Ramberg

Ramberg

The day started with sun on the south side of the island, turned to grey on the north. Northern grey once again changed as the road returned towards the south. The blue reined again, and everything was friendly, and simply stunning.

My first major tunnel experience was followed by an open supermarket at Leknes.

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I met a nice German cyclist: Helmut, who gave a few tips. His most treasured piece of advice was wind related. If you have a head wind, try to find another cyclist and cycle together, one forming a wind shield for the other. We couldn’t do this: Helmut was cycling south. Another fact that he had that i didn’t know is that it is a standard wind pattern where wind comes from the north. I had thought that the wind direction was more random. Nice to know, but cycling from the north cape isn’t as satisfying.

I took a slight detour from the main cycling route and cycled through some nice farming country to my picnic with a view. I ate to the sound of the wind and sheep bells.

 

Sun was now reigning supreme. Around every bend was another view smiling at me. ‘You are here!’ the view was saying. ‘After all this planning!’

As my trip continued, euphoria of the views, a lowering energy level, and a wind becoming more brutal made pushing through it at 10 km/h on flat road less appealing. The last stretch before my decision was beautiful. A lovely fjord with spectacular mountains on the other side.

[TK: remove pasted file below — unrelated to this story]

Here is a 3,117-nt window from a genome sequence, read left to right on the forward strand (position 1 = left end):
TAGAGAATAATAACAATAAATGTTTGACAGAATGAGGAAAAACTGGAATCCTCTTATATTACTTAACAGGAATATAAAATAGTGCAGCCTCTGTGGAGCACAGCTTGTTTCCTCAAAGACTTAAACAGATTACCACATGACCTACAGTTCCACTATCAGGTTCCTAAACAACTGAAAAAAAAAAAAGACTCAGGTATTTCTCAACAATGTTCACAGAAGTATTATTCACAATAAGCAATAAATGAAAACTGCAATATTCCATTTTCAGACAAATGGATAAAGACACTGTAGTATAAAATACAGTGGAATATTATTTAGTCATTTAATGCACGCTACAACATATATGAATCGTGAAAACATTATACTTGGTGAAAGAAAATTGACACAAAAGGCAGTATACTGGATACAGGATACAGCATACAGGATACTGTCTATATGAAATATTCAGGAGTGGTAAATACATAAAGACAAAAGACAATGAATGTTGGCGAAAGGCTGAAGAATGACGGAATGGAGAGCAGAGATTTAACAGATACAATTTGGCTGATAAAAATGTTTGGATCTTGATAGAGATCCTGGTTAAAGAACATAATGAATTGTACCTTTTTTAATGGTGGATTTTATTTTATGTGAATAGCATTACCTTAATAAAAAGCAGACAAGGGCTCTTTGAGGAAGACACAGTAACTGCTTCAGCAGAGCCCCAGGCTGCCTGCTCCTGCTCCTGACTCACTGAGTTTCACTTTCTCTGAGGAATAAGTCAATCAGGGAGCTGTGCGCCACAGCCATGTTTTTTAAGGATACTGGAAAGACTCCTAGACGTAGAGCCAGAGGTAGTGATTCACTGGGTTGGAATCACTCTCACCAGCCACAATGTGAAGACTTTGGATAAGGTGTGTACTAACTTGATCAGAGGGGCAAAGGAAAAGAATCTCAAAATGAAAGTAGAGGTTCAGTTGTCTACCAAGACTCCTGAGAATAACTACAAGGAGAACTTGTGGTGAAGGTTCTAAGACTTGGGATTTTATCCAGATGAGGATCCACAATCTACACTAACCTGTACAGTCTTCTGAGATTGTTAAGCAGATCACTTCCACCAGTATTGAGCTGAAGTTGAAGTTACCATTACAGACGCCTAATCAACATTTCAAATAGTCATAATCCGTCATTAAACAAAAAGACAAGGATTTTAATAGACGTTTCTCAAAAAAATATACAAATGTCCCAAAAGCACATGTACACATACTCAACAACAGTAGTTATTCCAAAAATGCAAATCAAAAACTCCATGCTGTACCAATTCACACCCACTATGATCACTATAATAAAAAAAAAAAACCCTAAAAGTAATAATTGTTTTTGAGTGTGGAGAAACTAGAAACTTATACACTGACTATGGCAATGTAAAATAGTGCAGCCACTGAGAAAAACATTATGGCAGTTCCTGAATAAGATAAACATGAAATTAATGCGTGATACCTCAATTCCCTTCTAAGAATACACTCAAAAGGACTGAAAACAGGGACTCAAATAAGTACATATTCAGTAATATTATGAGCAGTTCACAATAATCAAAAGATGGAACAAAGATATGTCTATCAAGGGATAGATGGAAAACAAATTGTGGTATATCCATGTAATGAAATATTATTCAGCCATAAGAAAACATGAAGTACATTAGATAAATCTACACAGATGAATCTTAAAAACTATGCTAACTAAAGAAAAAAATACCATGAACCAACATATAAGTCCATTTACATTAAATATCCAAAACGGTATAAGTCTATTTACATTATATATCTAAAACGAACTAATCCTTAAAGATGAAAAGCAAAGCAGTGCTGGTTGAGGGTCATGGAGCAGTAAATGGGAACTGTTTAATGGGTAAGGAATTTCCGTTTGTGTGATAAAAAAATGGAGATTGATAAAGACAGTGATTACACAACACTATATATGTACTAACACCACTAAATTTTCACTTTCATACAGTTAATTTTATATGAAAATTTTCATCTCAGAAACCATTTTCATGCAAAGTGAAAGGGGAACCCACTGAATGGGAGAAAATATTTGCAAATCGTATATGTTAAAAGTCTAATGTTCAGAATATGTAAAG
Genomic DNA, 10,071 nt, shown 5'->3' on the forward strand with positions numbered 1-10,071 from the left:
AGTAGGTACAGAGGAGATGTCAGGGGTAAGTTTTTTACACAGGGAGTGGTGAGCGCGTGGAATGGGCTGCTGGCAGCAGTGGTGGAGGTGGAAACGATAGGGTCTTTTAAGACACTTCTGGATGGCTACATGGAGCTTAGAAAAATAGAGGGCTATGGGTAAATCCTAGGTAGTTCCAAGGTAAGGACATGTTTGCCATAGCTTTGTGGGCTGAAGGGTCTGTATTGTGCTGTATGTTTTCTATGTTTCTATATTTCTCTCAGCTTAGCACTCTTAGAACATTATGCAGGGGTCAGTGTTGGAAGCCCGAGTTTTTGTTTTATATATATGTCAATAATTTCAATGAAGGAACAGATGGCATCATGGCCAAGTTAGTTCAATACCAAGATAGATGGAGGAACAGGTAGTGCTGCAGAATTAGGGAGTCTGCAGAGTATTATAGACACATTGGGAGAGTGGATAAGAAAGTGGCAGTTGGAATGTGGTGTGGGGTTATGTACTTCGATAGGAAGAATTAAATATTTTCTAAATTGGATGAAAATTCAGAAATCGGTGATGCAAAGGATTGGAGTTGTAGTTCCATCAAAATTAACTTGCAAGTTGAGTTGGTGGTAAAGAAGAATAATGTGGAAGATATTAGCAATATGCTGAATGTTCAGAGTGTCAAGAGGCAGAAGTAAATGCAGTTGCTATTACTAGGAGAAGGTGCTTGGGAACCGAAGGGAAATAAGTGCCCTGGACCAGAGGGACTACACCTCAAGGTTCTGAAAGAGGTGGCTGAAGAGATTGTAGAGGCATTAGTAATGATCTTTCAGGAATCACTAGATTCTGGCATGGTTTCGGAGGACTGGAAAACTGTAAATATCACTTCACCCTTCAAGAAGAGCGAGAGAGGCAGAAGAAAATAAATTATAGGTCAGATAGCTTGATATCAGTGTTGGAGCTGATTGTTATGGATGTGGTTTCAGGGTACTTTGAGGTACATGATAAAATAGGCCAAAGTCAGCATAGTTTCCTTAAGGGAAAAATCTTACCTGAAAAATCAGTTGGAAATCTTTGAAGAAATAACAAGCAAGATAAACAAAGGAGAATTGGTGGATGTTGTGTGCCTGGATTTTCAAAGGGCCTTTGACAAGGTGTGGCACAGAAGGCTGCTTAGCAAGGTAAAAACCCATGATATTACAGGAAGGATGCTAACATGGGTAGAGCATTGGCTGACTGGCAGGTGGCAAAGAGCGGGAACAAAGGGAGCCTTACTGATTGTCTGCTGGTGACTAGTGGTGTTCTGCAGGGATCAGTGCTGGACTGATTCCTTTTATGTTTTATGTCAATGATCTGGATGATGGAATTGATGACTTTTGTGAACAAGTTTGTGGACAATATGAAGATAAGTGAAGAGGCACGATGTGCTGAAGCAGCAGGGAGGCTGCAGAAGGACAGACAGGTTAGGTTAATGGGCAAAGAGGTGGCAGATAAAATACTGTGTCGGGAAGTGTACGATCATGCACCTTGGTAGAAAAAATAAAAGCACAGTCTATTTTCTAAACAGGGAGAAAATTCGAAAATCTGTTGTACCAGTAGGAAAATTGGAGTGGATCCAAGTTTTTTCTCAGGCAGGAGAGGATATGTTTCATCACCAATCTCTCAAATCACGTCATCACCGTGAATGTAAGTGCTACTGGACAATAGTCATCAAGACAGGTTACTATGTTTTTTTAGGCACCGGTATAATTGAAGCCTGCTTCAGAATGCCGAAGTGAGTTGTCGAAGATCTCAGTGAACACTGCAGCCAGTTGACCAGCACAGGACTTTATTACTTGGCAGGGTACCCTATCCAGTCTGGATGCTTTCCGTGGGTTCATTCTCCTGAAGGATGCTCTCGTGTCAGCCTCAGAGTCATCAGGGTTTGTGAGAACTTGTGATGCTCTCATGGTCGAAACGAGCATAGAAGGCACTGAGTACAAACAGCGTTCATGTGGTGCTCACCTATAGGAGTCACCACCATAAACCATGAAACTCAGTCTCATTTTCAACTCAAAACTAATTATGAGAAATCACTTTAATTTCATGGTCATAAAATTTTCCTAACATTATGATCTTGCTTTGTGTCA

I had planned to cycle around the island of Gimsøya: apparently a highlight of the Lofoten islands. This would mean 10 extra kms of full on headwind slog to a camping ground that wasn’t answering their phone, and so, I concluded, may be closed. Instead, I concluded, the main road was with a tail wind. I couldn’t resist. Off I went at 25-30 km/h or more rather than 10-15. This is cycling. My mood lifted immediately. I immediately enjoyed the sun and the views.

At a snack I talked to a Scottish cyclist who had cycled here from Scotland via Dover and Calais, Holland, Denmark and Sweden. Amazing.

I am now in a camping at Ørsnesvika a few kms out of Svolvær. After a dinner and a talk with a nice Norwegian family I was ready for bed.


Alert! Alert! There are some spectacular photos at the bottom of this post.

Admiring the view above Reine

Admiring the view above Reine

I had rejoiced when my luggage and bike was going to be checked through all the way to Bodø. I was looking forward to moseying on to the hotel with just hand luggage, getting a decent sleep, and walking across the road to the airport, and directly boarding the flight.

It was not to be so. The luggage was booked through to Bodø. But, it all had to pass through Norwegian customs first. My bike bags in the Ikea bag arrived. Then my bedraggled bike box slid in through the chute. It was raining heavily outside and the box had seen better days.

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Then the fun began. I put the bike box on a trolley. The bike sagged out the bottom, and the wheel dragged along the ground as I pushed the trolley forward. I took the box off the trolley and taped up the bottom. I then made it through to the customs door. I was flown back to my driving exam days, doing a 7 point turn to navigate through a door which was too narrow for the bike.